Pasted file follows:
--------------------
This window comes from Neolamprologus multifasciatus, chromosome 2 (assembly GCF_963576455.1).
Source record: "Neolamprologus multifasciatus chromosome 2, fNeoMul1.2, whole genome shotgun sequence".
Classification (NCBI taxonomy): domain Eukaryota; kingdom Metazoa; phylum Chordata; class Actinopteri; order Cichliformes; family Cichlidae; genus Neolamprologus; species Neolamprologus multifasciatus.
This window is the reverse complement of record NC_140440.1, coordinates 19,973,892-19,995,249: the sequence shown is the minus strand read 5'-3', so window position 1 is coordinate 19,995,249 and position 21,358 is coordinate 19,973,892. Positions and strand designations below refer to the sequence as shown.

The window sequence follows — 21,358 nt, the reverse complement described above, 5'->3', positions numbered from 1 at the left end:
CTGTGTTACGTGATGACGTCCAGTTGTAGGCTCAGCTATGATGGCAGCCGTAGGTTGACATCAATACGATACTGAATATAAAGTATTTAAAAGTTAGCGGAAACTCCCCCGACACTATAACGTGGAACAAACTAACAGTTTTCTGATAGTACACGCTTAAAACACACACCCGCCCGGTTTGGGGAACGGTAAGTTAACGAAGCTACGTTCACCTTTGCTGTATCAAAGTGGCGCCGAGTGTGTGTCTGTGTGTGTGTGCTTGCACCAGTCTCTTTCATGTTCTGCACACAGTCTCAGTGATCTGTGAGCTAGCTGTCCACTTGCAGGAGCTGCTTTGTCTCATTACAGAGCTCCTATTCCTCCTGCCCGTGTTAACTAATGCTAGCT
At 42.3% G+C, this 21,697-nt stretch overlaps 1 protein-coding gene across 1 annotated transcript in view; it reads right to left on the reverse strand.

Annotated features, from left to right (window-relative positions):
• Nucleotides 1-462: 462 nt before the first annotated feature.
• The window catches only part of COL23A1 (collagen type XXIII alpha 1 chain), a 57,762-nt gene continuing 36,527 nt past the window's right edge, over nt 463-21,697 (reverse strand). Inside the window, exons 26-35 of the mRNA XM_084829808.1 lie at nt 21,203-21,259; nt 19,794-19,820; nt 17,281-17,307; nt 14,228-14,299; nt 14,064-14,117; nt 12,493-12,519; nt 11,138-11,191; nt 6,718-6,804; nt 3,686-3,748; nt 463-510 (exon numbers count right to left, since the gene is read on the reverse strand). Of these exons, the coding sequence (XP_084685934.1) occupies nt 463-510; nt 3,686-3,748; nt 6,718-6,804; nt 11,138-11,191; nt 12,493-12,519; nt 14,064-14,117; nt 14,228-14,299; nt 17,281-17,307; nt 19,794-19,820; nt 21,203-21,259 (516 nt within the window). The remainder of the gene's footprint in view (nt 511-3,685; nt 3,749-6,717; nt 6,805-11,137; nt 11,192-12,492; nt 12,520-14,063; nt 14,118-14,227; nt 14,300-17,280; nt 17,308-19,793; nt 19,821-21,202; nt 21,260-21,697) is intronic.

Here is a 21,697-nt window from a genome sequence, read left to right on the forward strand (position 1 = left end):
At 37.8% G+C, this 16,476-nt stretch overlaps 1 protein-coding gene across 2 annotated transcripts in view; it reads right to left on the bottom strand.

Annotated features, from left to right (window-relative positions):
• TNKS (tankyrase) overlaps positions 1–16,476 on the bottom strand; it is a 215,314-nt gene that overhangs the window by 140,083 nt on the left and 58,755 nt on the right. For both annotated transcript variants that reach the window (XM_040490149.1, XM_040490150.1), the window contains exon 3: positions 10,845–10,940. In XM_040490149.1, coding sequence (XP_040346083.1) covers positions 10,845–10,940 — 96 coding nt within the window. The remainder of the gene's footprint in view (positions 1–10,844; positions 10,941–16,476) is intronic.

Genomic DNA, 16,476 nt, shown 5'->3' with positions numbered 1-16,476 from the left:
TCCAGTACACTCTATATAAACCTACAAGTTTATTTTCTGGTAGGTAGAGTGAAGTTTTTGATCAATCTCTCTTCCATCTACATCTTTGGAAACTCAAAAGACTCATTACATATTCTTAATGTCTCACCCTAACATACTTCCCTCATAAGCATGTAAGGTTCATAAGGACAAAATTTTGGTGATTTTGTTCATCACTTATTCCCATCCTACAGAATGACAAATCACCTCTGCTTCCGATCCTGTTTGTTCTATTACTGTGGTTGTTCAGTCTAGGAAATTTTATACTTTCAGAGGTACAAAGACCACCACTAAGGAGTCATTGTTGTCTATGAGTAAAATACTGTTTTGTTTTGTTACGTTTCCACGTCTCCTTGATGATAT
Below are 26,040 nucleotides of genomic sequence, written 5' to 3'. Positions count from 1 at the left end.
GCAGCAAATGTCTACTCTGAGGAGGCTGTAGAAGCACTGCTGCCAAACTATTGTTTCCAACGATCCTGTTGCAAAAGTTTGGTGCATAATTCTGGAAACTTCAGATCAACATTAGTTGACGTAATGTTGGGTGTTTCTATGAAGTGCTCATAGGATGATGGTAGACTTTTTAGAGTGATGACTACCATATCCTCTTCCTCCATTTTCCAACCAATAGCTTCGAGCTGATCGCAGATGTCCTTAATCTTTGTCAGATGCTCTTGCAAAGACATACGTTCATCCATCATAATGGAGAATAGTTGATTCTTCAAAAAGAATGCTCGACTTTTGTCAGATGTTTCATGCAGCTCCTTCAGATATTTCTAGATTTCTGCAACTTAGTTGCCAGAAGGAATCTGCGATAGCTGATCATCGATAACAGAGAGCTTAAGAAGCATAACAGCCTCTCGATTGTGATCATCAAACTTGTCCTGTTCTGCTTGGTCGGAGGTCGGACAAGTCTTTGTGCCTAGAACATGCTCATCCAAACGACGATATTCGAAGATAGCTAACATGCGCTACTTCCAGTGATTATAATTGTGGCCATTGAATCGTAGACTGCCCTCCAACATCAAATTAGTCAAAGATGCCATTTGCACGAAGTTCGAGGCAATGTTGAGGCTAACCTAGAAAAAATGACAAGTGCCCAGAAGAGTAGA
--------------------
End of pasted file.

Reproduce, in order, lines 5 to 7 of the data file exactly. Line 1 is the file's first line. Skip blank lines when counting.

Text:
The window sequence follows — 21,358 nt, the reverse complement described above, 5'->3', positions numbered from 1 at the left end:
CTGTGTTACGTGATGACGTCCAGTTGTAGGCTCAGCTATGATGGCAGCCGTAGGTTGACATCAATACGATACTGAATATAAAGTATTTAAAAGTTAGCGGAAACTCCCCCGACACTATAACGTGGAACAAACTAACAGTTTTCTGATAGTACACGCTTAAAACACACACCCGCCCGGTTTGGGGAACGGTAAGTTAACGAAGCTACGTTCACCTTTGCTGTATCAAAGTGGCGCCGAGTGTGTGTCTGTGTGTGTGTGCTTGCACCAGTCTCTTTCATGTTCTGCACACAGTCTCAGTGATCTGTGAGCTAGCTGTCCACTTGCAGGAGCTGCTTTGTCTCATTACAGAGCTCCTATTCCTCCTGCCCGTGTTAACTAATGCTAGCT
At 42.3% G+C, this 21,697-nt stretch overlaps 1 protein-coding gene across 1 annotated transcript in view; it reads right to left on the reverse strand.